In a game that spans three overtimes, the game-winner is usually going to be a fluke. Such was the case in Game 2, as Anaheim center Todd Marchant beat goaltender Chris Osgood with a high shot 1:15 in. Marchant, who had only five goals all of the regular season, picked up his first goal of the postseason to even the series at one game apiece.
The Wings fired the puck towards the Anaheim goal all afternoon long, recording 62 shots to Anaheim’s 46. The Wings outshot the Ducks 29-17 in the extra periods, but couldn’t beat goaltender Jonas Hiller. It was a surprising outcome to a lengthy game; the Wings’ depth seemed like it would overcome a team that relied heavily upon their top line of Ryan Getzlaf, Corey Perry, and Bobby Ryan. Ice-time leaders were Chris Pronger of the Ducks at 46:21, and Brad Stuart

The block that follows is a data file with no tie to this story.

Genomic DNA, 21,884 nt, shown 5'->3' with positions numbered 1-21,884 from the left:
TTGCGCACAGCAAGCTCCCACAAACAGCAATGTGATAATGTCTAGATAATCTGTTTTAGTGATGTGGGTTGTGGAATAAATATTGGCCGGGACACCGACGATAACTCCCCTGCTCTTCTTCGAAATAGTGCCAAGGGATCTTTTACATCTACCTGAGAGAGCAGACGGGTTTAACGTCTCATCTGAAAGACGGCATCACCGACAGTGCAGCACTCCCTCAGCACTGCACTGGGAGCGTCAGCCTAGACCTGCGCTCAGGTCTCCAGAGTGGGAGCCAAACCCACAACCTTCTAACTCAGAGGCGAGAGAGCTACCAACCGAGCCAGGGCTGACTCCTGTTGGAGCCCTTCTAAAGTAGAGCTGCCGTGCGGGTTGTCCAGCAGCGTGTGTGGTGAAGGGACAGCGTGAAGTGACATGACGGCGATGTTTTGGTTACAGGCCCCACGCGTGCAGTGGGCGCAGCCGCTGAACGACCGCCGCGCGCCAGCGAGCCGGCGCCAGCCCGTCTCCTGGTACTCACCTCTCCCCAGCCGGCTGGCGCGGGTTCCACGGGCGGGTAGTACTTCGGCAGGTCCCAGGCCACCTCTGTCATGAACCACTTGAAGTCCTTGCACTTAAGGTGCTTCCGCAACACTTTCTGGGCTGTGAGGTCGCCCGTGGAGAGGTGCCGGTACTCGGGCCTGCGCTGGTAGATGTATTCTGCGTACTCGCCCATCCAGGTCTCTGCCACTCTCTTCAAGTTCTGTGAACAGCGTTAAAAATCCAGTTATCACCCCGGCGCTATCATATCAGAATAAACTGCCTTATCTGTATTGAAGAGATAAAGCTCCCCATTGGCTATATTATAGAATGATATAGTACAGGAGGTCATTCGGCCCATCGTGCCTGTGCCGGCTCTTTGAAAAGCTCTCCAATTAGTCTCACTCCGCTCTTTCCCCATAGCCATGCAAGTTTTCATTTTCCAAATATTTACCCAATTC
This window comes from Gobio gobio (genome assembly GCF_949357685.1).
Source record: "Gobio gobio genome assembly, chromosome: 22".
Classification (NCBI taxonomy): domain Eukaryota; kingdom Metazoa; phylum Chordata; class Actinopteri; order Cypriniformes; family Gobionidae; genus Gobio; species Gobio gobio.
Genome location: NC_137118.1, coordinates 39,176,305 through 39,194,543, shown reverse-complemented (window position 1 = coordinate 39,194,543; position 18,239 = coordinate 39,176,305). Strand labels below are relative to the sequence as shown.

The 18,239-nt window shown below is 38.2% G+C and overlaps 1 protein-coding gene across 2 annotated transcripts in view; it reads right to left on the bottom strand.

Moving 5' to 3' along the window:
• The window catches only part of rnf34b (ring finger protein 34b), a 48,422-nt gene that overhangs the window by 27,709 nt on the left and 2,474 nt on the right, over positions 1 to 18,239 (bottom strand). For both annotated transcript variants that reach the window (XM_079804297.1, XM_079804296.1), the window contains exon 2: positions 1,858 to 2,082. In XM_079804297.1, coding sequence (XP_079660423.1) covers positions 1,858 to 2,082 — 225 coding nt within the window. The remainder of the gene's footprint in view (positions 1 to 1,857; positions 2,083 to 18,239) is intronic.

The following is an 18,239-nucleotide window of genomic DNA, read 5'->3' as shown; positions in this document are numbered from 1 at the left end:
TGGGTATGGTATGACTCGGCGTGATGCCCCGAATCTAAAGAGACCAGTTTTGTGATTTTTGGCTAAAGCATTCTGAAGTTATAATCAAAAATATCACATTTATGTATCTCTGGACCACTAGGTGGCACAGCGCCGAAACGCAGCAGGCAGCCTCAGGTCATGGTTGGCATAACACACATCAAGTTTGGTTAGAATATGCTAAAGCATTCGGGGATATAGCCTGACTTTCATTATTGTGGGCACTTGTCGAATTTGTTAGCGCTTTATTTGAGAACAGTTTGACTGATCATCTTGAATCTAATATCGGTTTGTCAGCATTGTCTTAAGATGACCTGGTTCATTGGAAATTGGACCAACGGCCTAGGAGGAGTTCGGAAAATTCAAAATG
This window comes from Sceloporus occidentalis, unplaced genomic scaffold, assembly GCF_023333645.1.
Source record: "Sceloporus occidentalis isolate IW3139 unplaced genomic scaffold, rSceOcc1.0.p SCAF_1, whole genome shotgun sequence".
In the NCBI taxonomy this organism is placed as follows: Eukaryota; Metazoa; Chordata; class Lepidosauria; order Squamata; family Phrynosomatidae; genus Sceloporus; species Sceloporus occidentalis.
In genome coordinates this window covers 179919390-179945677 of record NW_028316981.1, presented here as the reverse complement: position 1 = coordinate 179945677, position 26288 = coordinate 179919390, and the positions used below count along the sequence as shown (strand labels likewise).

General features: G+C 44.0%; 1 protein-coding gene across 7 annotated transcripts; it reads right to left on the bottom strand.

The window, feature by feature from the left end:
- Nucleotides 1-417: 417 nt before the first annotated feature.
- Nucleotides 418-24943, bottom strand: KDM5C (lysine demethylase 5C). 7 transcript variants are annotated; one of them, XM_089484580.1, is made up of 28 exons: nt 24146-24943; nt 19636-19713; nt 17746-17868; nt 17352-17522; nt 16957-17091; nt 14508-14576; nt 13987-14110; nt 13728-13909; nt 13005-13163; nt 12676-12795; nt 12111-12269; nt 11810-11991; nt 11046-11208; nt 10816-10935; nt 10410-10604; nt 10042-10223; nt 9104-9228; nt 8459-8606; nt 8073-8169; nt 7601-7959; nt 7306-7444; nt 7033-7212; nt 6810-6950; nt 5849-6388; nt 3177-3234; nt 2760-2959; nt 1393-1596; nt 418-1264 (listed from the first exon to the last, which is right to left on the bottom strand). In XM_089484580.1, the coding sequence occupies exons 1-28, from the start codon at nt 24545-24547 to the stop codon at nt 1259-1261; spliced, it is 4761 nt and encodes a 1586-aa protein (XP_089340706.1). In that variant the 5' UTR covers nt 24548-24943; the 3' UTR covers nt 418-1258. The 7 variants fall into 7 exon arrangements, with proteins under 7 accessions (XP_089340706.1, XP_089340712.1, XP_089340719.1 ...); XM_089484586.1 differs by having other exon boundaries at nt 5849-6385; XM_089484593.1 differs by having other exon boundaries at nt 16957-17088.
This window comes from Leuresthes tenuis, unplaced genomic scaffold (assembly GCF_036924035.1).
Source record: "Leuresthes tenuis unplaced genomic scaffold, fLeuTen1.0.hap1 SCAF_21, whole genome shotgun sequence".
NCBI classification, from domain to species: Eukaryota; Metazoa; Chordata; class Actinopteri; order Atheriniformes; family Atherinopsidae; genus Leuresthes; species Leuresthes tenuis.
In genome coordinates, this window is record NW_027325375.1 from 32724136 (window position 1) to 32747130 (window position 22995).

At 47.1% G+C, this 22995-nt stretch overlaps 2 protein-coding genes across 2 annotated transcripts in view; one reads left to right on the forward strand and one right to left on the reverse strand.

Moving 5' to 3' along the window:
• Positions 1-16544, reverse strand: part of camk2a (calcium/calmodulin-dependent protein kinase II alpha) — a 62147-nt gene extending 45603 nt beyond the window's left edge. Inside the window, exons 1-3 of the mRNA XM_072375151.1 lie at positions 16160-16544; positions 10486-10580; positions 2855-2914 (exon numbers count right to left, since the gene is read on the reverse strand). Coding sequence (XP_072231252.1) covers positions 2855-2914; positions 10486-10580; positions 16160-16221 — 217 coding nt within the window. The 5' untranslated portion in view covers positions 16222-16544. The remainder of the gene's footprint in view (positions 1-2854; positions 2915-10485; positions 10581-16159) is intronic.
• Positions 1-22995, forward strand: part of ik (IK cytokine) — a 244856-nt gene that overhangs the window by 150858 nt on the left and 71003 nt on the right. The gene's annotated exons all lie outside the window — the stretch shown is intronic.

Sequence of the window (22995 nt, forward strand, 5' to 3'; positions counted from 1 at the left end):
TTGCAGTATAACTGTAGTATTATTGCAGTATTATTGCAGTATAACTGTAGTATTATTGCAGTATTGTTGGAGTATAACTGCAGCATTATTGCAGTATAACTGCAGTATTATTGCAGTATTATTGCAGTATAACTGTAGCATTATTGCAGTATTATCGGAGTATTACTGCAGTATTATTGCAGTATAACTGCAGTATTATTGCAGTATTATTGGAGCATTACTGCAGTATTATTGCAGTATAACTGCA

at 45:01.What was the storyline in regulation?
The biggest difference from Game 1 to Game 2 was the special teams’ numbers. The Ducks, who kept the penalty box door propped open in Game 1, took only two penalties in regulation, and one in overtime. The Wings went 1-2 on man-advantage opportunities in regulation, and they didn’t score on their lone power play in overtime. The Red Wings, however, took four penalties, all in regulation. That gave the Ducks power-play chances early, which they capitalized on. The two power-play goals for Anaheim kept the Wings playing catch-up, and they had to tie it just to force overtime.Who was the Wings’ player of the game?
I’m going with defenseman Jonathan Ericsson
. The Wings’ rookie has been filling in for the injured Brian Rafalski on the top unit with Lidstrom, and he’s fitting in well. Ericsson played for 42:36 worth of ice-time, fourth highest of any player, and spent 3:12 on the penalty kill. He was plus-two, which is impressive when considering he was routinely playing against the Ducks’ top unit. Though he didn’t pick up any points, he still had good stats at the end of the contest – three shots, seven hits, and five blocked shots.